Curiosity and questions. Get curious. It might take a relationship to the next level. Sure, being kind is important, but maybe curiosity holds an even greater power? Curiosity may even develop into empathy for others.
It’s about asking questions – the right questions.
Curiosity and Questions Spark Relationships
In 1997 five researchers published a paper. It described an experiment they set up where strangers took turns asking each other 36 specific questions in exact order.
At the end of the experiment, it was proven by feedback that these questions created a sense of closeness. In less than an hour, some of the former strangers even exchanged contact information to continue their budding relationship.
Research in this area had already shown that a key pattern in developing a close relationship includes:
- personal self-disclosure.
The researchers developed their 36 questions to make this happen.
The study, “The Experimental Generation of Interpersonal Closeness: A Procedure and Some Preliminary Findings” is here. You can read about how they designed the experiment and all the details in how they administered it. I found it really interesting to read.
I imagine it would be fun to do this with your long-term friends and your spouse. Curiosity and questions will create a spark in those relationships also – and sometimes our long-term relationships might even need a spark!
The “Sharing Game” – 36 Questions
Curiosity and questions – if you just want the questions themselves, you can find them below. Within the experiment, the questions were given in three sets. See the appendix of the paper to read the exact instructions on how the game was set up.
1. Given the choice of anyone in the world, whom would you want as a dinner guest?
2. Would you like to be famous? In what way?
3. Before making a phone call, do you ever rehearse what you’re going to say? Why?
4. What would constitute a perfect day for you?
5. When did you last sing to yourself? To someone else?
6. If you were able to live to the age of 90 and retain either the mind or body of a 30-year old for the last 60 years of your life, which would you choose?
7. Do you have a secret hunch about how you will die?
8. Name three things you and your partner appear to have in common.
9. For what in your life do you feel most grateful?
10. If you could change anything about the way you were raised, what would it be?
11. Take four minutes and tell your partner your life story in as much detail as possible.
12. If you could wake up tomorrow having gained one quality or ability, what would it be?
13. If a crystal ball could tell you the truth about yourself, your life, the future or anything else, what would you want to know?
14. Is there something that you’ve dreamt of doing for a long time? Why haven’t you done it?
15. What is the greatest accomplishment of your life?
16. What do you value most in a friendship?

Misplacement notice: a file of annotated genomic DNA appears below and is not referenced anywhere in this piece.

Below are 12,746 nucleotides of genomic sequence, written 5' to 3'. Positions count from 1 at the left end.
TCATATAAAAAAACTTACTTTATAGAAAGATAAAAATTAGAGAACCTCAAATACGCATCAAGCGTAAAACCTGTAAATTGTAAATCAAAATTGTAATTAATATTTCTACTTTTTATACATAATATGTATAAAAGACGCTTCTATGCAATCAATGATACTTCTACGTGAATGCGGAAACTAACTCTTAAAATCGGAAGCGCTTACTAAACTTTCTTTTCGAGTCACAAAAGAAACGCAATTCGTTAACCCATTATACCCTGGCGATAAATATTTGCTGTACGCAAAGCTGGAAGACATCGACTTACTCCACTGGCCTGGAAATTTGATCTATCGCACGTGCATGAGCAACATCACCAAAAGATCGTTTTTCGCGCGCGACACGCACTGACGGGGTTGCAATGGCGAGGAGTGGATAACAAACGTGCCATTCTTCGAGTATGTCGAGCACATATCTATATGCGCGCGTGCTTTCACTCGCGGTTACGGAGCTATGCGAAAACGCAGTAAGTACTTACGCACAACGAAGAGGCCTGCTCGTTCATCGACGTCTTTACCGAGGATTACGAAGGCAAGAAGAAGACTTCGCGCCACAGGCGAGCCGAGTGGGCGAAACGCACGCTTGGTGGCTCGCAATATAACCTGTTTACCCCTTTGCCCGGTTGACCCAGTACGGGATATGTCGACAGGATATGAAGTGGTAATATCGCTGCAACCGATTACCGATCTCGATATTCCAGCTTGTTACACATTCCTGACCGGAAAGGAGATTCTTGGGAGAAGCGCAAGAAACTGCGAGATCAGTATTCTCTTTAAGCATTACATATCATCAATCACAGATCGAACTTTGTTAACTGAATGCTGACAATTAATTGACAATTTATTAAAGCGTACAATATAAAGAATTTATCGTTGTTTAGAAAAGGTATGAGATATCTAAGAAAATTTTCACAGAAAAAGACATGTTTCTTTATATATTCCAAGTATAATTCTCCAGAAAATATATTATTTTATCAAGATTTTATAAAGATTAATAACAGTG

17. What is your most treasured memory?
18. What is your most terrible memory?
19. If you knew that in one year you would die suddenly, would you change anything about the way you are now living? Why?
20. What does friendship mean to you?
21. What roles do love and affection play in your life?
22. Alternate sharing something you consider a positive characteristic of your partner. Share a total of five items.
23. How close and warm is your family? Do you feel your childhood was happier than most other people’s?
24. How do you feel about your relationship with your mother?
25. Make three true “we” statements each. For instance, “we are both in this room feeling…”
26. Complete this sentence “I wish I had someone with whom I could share…”
27. If you were going to become a close friend with your partner, please share what would be important for him or her to know.
28. Tell your partner what you like about them: be honest this time, saying things that you might not say to someone you’ve just met.
29. Share with your partner an embarrassing moment in your life.
30. When did you last cry in front of another person? By yourself?
31. Tell your partner something that you like about them already.
32. What, if anything, is too serious to be joked about?
33. If you were to die this evening with no opportunity to communicate with anyone, what would you most regret not having told someone? Why haven’t you told them yet?
34. Your house, containing everything you own, catches fire. After saving your loved ones and pets, you have time to safely make a final dash to save any one item. What would it be? Why?
35. Of all the people in your family, whose death would you find most disturbing? Why?
36. Share a personal problem and ask your partner’s advice on how he or she might handle it. Also, ask your partner to reflect back to you how you seem to be feeling about the problem you have chosen.
These questions were developed by ArthurAron – State University of New York at Stony Brook, Edward Melinat – California Graduate School of Family Psychology, Elaine N. Aron – State University of New York at Stony Brook, Robert Darrin Vallone – University of California, Santa Cruz, Renee J. Bator – Arizona State University — for the paper “The Experimental Generation of Interpersonal Closeness: A Procedure and Some Preliminary Findings”
Would you be curious enough to try this experiment?
Does this experiment spark your curiosity? Would you try these questions with someone you don’t know well? What about your spouse? Or relatives? Would you want to feel more close to anyone in particular? Curiosity and questions spark relationships – a winning combination!
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